Extended lack of rain has caused a sharp increase in food prices in the southern part of the country, affecting some 12,000 people near the city of Afmadow, with at least seven small towns and villages being recently abandoned.
In the central region of Mudug, severe drought has prompted an appeal by local leaders for urgent aid for more than 30,000 people who are in need of immediate assistance. The normally long rains from April to June, known as Gu rains, were insufficient this year, while the October to December rains known as the Deyr completely failed to arrive. In places where the water supplies have not already dried up, the little that is left is not suitable to drink.
These conditions have forced many villagers to leave their homes to search for food in cities, with relief feeding centers seeing an exceptionally high number of people asking for assistance.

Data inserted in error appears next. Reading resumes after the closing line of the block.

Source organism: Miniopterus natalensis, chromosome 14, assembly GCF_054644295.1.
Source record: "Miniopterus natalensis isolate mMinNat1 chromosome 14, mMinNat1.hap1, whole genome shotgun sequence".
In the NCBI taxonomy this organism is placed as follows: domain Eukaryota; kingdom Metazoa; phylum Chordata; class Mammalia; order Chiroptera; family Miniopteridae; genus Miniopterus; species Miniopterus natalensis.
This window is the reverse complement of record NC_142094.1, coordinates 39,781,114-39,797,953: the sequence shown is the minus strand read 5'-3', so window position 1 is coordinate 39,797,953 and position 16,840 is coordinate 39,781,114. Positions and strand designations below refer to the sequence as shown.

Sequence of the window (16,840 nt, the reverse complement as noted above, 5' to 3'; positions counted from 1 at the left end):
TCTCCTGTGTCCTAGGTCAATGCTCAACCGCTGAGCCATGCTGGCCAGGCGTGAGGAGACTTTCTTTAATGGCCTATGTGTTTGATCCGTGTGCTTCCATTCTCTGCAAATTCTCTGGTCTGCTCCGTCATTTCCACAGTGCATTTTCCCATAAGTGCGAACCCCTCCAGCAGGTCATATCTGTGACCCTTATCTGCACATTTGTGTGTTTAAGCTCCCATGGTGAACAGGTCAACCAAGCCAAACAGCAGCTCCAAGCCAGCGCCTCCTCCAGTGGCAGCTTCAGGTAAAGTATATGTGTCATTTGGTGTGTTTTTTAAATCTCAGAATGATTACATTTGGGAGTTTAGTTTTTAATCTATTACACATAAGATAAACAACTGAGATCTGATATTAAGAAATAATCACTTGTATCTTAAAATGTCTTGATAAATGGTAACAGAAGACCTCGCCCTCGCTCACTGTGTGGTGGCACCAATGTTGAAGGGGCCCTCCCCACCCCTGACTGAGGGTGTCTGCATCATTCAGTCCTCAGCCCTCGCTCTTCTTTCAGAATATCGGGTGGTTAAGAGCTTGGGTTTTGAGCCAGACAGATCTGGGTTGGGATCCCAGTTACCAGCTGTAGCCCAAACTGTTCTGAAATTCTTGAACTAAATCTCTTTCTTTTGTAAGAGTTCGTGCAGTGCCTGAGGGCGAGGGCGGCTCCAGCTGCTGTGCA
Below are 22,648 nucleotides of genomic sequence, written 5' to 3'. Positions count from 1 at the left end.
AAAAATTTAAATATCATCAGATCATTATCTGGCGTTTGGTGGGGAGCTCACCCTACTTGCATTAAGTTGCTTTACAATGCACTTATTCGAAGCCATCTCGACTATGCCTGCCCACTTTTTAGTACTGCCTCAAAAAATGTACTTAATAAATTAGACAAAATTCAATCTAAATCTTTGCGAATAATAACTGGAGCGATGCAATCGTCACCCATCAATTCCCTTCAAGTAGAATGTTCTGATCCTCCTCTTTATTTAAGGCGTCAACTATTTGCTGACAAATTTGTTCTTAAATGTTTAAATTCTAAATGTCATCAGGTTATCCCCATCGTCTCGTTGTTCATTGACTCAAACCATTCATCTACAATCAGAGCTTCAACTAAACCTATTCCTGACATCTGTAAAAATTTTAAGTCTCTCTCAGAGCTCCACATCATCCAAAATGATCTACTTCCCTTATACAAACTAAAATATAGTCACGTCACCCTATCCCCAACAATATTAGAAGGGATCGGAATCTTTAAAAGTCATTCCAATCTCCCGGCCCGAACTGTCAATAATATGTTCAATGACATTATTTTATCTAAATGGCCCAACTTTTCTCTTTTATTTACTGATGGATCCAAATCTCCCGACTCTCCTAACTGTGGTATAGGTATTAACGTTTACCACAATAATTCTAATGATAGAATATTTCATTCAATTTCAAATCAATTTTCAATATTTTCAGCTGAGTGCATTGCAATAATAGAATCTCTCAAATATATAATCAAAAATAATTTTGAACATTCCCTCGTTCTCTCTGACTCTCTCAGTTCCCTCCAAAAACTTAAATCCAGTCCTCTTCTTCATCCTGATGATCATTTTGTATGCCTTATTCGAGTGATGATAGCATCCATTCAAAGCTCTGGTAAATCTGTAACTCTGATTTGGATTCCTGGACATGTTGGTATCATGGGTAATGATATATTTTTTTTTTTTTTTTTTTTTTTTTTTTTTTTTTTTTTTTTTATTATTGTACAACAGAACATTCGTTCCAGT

To curb humanitarian tragedy and stop more people from becoming climate refugees, the United Nations World Food Programme has appealed for donors to provide tons of food, while local non-governmental organizations have been working to deliver water to the worst-affected areas.
Our appreciation, leaders, UN World Food Programme, local agencies, and all those working to assist the drought-afflicted. We pray that the Somali people may soon be blessed with revitalizing rains as humanity strives restore the Earth through sustaining and eco-stabilizing lifestyles.
Speaking with concern during a May 2009 videoconference in Togo, Supreme Master Ching Hai emphasized the elimination of livestock-raising as the most effective way to reverse the drought crises in Africa and conserve global water resources.